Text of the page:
God in the Ordinary

God in the Ordinary


It doesn't have to be
the blue iris, it could be
weeds in a vacant lot, or a few
small stones; just
pay attention, then patch

a few words together and don't try
to make them elaborate, this isn't
a contest but the doorway

into thanks, and a silence in which
another voice may speak.
                                                              -- Mary Oliver
Now that the weather is warm enough to be outside I have returned to one of my most favorite forms of prayer.  I go for a long walk and as I leave home I say, "Lord, show me what you want me to see."  And then I walk and pay attention.  Maybe I see something in the sky, or in the field near the path, or on the river.  Nearly every time I discover something extraordinary in the ordinary world.

The first disciples found that in the weeks following the day of resurrection, they were discovering a new way of finding Christ among them.  Their vision needed to be corrected so that  he began to be noticed among them in all the most unlikely places.  They started off, somewhat like Thomas, declaring "I will believe when I see it."  Before long, however, they realized that some things can't be seen until they are believed.  God's presence in our world is hidden within the many seemingly ordinary things which make up our day.

One of the early Church Fathers described this more beautifully than I can so I'll leave you with his remarks from a sermon:

-- from Gregory the Great:
"Those things which are full of marvels for an investigation deeper than we can reach have become cheap from custom in the eyes of men . . . if a dead man is raised to life, all men spring up in astonishment. Yet everyday one that had no being is born, and no man wonders, though it is plain to all, without doubt, that it is a greater thing for that to be created which was without being than for that which had being to be restored. Because the dry rod Aaron budded, all men were in astonishment; yet every day a tree is produced from the dry earth, . . .and no man wonders . . . Five thousand men we filled with five loaves; . . . yet every day the grains of seed that are sown are multiplied in a fullness of ears, and no man wonders. All wondered to see water once turned into wine, yet everyday the earth’s moisture, being drawn into the root of the vine, is turned by the grape into wine, and no man wonders. Full of wonder then are all the things which men never think to wonder at, because . . . they are by habit become dull to the consideration of them." GREGORY THE GREAT (c. 540--604)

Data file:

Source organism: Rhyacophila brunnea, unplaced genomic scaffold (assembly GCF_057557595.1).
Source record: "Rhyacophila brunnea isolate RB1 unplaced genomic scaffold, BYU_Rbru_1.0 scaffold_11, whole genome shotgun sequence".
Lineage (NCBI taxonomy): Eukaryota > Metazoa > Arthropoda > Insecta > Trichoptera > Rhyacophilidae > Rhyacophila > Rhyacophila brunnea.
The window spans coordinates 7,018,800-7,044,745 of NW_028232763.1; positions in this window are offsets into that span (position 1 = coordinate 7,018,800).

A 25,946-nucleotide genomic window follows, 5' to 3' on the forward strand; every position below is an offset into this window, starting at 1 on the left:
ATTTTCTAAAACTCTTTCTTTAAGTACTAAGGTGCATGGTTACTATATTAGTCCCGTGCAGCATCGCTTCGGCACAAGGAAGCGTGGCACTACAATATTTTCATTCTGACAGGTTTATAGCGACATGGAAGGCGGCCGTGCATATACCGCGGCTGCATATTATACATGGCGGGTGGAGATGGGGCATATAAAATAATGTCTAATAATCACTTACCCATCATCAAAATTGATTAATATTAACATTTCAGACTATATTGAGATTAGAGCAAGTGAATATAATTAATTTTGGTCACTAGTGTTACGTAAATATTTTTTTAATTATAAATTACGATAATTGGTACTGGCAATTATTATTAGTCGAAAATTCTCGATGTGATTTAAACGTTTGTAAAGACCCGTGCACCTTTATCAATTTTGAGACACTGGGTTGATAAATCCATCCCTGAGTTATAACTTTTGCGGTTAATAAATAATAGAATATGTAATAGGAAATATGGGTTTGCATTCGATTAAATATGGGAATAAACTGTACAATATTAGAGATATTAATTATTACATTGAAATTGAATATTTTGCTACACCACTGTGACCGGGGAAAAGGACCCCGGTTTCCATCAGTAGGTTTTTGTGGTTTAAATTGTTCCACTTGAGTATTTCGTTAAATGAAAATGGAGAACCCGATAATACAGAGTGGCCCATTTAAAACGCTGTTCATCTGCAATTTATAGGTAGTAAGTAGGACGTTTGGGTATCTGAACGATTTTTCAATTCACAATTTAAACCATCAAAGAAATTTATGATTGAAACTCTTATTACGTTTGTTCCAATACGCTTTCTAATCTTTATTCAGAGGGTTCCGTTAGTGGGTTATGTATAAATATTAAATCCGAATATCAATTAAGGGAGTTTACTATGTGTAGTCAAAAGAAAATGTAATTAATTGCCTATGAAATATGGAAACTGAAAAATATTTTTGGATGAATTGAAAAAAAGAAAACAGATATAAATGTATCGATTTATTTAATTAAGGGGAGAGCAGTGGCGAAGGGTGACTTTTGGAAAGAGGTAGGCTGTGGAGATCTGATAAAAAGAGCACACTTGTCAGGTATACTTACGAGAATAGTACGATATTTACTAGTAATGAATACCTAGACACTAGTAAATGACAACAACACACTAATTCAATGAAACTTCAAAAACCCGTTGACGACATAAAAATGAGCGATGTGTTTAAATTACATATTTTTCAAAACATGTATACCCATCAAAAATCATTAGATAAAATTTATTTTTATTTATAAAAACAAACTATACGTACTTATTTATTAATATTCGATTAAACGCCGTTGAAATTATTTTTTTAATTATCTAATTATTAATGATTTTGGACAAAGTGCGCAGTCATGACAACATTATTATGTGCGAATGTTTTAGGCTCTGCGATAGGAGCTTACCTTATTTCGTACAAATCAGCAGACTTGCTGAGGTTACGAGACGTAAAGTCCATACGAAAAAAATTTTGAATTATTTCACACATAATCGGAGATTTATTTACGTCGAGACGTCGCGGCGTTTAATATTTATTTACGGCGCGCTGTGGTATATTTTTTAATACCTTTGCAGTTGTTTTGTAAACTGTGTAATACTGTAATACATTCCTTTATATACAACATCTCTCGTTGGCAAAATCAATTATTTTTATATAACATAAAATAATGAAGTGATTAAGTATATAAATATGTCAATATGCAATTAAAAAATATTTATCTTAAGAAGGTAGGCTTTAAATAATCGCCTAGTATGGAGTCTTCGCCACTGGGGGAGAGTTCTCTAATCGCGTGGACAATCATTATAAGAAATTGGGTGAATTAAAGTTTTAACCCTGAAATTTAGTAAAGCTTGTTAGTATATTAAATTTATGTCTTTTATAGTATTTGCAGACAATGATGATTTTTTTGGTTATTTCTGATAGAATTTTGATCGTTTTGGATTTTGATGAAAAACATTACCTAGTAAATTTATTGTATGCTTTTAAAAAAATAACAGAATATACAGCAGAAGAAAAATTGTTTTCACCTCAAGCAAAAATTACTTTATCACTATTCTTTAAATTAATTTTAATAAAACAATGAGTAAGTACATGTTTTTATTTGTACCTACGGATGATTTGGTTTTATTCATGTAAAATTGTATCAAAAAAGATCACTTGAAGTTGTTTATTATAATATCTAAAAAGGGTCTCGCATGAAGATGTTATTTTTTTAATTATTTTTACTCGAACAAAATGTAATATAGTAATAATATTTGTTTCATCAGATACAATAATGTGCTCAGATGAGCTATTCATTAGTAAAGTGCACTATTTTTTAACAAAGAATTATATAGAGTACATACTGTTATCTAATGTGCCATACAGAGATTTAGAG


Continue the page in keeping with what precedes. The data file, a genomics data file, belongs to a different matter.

In these weeks when our schedules have become simpler and slower because we need to maintain some social distancing, it is a fine time to wake up and start paying attention as Mary Oliver suggests, to see the miracles all around us which Gregory points out.  That will be my prayer practice this week and I invite you to join me in saying, "God, show me what you want me to see."

PS - the photo at the top of this devotion was taken by me in 2008 on a hike up the Schilthorn, a 10,000 ft summit in Europe, in the Bernese Alps of Switzerland. It overlooks the valley of Lauterbrunnen in the Bernese Oberland, and is the highest mountain in the range.  I had hiked for two hours in darkness (using a flashlight) and then another 3 hours in early morning.  I was well above the tree line where there was almost nothing but rock and rubble, when I stumbled upon this little blue gem.

Paul Lang